Recipe, preparation, and cost

 

Quantity

(g or ml)

Price for 4 person (EUR)

Soup

Asparagus

250

2,50

Potato

200

0,30

Buckwheat

40

0,49

Salt

4

0,00

Main dish

Polenta

300

0,29

Onion

150

0,15

Olives

20

0,07

Flax seed flour

10

0,05

Olive oil

10

0,05

Peanut butter

15

0,12

Salt

3

0,00

Salat

Asparagus

350

3,49

Beans

200

0,74

Olive oil

20

0,12

Salt

6

0,00

Together

7,51

 

 

We used the lower part of the asparagus stalks (the bit that is hard and contains more fibre) to make our soup and used the nice top bits for the salad. Though we were using them for soup, we still cut the bases into smaller parts to better cook through the tough fibres. These were cooked in water with potatoes for about 20 minutes before we blended everything together with our stick mixer. We then added Tartary buckwheat to the soup and cooked it for another 10 minutes. If you wanted to speed up the process, you could always cook the buckwheat at the same time as the soup and then add it in already cooked. In order to preserve the taste of the ingredients, we did not add in highly aromatic spices, but did use a little bit of salt.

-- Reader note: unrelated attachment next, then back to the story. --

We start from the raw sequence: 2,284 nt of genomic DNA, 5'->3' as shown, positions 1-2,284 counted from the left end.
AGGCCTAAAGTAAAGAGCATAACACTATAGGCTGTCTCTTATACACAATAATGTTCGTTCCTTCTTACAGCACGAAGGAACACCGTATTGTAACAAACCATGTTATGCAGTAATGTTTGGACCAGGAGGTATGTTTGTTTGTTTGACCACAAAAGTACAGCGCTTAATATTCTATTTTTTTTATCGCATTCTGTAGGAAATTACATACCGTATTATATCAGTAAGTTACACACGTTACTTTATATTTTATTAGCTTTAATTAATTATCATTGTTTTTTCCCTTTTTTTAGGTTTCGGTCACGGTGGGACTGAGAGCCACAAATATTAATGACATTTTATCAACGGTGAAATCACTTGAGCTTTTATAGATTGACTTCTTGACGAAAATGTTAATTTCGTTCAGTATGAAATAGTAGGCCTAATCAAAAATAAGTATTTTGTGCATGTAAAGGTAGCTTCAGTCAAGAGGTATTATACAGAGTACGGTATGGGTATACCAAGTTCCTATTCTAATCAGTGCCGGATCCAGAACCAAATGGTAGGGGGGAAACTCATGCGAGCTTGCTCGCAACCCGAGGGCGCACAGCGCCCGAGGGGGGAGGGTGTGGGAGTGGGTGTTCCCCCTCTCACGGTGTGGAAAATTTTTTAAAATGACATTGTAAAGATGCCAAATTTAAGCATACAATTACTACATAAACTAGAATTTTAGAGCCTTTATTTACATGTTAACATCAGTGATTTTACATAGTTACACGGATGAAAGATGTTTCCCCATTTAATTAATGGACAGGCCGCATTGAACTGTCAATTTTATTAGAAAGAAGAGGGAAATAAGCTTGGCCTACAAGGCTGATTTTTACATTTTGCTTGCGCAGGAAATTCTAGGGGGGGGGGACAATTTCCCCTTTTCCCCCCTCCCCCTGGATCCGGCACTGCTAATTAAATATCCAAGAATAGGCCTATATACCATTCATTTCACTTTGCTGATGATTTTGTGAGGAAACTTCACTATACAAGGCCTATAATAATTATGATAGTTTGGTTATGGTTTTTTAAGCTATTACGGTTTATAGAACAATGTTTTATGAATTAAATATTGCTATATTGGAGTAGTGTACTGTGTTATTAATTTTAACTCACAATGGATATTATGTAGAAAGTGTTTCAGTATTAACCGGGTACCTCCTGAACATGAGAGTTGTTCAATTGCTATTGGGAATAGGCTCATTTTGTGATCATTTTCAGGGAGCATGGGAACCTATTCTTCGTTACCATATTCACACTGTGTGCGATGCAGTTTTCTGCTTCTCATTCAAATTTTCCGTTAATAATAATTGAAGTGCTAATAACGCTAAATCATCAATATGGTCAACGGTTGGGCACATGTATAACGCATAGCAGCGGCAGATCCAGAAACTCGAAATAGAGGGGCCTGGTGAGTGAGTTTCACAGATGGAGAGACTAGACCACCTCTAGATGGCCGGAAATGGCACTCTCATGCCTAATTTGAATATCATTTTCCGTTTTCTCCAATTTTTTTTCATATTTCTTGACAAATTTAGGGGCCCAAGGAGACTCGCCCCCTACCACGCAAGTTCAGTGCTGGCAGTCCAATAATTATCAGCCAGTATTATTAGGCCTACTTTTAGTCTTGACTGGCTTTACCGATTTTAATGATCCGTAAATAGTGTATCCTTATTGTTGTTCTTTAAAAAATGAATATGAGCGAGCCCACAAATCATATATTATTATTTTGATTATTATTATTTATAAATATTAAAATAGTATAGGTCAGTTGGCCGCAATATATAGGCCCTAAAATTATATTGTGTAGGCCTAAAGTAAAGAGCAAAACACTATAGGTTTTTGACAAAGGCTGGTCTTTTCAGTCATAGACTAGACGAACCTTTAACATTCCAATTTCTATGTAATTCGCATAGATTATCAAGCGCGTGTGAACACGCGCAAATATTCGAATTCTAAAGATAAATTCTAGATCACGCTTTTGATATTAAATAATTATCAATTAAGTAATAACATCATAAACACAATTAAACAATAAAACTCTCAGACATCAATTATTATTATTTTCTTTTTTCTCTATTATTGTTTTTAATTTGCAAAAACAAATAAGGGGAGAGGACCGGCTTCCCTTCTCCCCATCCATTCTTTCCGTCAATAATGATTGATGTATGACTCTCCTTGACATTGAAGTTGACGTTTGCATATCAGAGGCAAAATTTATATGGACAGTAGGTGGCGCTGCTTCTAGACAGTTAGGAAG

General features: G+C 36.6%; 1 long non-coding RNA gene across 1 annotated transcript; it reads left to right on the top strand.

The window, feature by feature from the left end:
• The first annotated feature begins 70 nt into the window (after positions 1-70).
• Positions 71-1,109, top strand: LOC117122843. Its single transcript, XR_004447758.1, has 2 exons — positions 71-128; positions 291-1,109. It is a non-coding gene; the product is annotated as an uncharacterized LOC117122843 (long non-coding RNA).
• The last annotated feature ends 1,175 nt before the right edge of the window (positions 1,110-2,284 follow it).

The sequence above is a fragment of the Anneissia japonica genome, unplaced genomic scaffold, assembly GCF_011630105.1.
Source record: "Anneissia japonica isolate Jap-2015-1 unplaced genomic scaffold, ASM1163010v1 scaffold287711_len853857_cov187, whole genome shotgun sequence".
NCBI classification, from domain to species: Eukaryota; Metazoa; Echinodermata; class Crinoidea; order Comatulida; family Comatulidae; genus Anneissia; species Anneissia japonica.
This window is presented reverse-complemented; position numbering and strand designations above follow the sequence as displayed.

For our main course, we cooked our polenta up in salted water and then poured it into an oiled bowl where we allowed it to cool and harden into a half dome-like shape. You can use any sort of dish for this, or even leave it in the dish you cooked it in and then simply cut slices out. We also prepared a simple sauce by pan frying onions in olive oil until softened. We then added a tablespoon of tahini (sesame seed butter) and pickled olives, and finally a tablespoon of peanut butter to give a creamy texture and some flaxseed flour to thicken the sauce. You can also use ground flax seeds in place of the flour. However, this will make the sauce a bit gelatinous; to avoid this, simply use another type of flour (ideally something nutritious like buckwheat or whole grain wheat).